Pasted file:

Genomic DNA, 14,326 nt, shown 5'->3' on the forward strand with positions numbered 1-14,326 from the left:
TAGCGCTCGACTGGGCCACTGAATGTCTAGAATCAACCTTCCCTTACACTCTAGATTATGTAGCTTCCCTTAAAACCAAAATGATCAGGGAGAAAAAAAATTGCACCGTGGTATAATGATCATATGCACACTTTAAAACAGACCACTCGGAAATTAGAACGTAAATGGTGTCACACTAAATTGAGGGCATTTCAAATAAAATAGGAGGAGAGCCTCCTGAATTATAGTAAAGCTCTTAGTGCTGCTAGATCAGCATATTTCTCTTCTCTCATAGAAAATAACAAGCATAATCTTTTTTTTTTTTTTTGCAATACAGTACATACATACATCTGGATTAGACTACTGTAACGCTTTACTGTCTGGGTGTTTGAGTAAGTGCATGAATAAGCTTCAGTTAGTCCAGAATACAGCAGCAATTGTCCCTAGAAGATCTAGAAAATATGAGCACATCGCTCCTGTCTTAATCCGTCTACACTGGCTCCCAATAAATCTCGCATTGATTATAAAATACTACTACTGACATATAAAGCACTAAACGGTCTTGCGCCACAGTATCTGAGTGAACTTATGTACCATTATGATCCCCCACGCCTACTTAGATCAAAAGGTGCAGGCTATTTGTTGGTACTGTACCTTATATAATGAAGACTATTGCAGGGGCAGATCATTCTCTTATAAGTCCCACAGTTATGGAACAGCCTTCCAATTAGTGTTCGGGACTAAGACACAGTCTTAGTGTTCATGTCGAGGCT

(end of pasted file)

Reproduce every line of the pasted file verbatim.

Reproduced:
Genomic DNA, 14,326 nt, shown 5'->3' on the forward strand with positions numbered 1-14,326 from the left:
TAGCGCTCGACTGGGCCACTGAATGTCTAGAATCAACCTTCCCTTACACTCTAGATTATGTAGCTTCCCTTAAAACCAAAATGATCAGGGAGAAAAAAAATTGCACCGTGGTATAATGATCATATGCACACTTTAAAACAGACCACTCGGAAATTAGAACGTAAATGGTGTCACACTAAATTGAGGGCATTTCAAATAAAATAGGAGGAGAGCCTCCTGAATTATAGTAAAGCTCTTAGTGCTGCTAGATCAGCATATTTCTCTTCTCTCATAGAAAATAACAAGCATAATCTTTTTTTTTTTTTTTGCAATACAGTACATACATACATCTGGATTAGACTACTGTAACGCTTTACTGTCTGGGTGTTTGAGTAAGTGCATGAATAAGCTTCAGTTAGTCCAGAATACAGCAGCAATTGTCCCTAGAAGATCTAGAAAATATGAGCACATCGCTCCTGTCTTAATCCGTCTACACTGGCTCCCAATAAATCTCGCATTGATTATAAAATACTACTACTGACATATAAAGCACTAAACGGTCTTGCGCCACAGTATCTGAGTGAACTTATGTACCATTATGATCCCCCACGCCTACTTAGATCAAAAGGTGCAGGCTATTTGTTGGTACTGTACCTTATATAATGAAGACTATTGCAGGGGCAGATCATTCTCTTATAAGTCCCACAGTTATGGAACAGCCTTCCAATTAGTGTTCGGGACTAAGACACAGTCTTAGTGTTCATGTCGAGGCT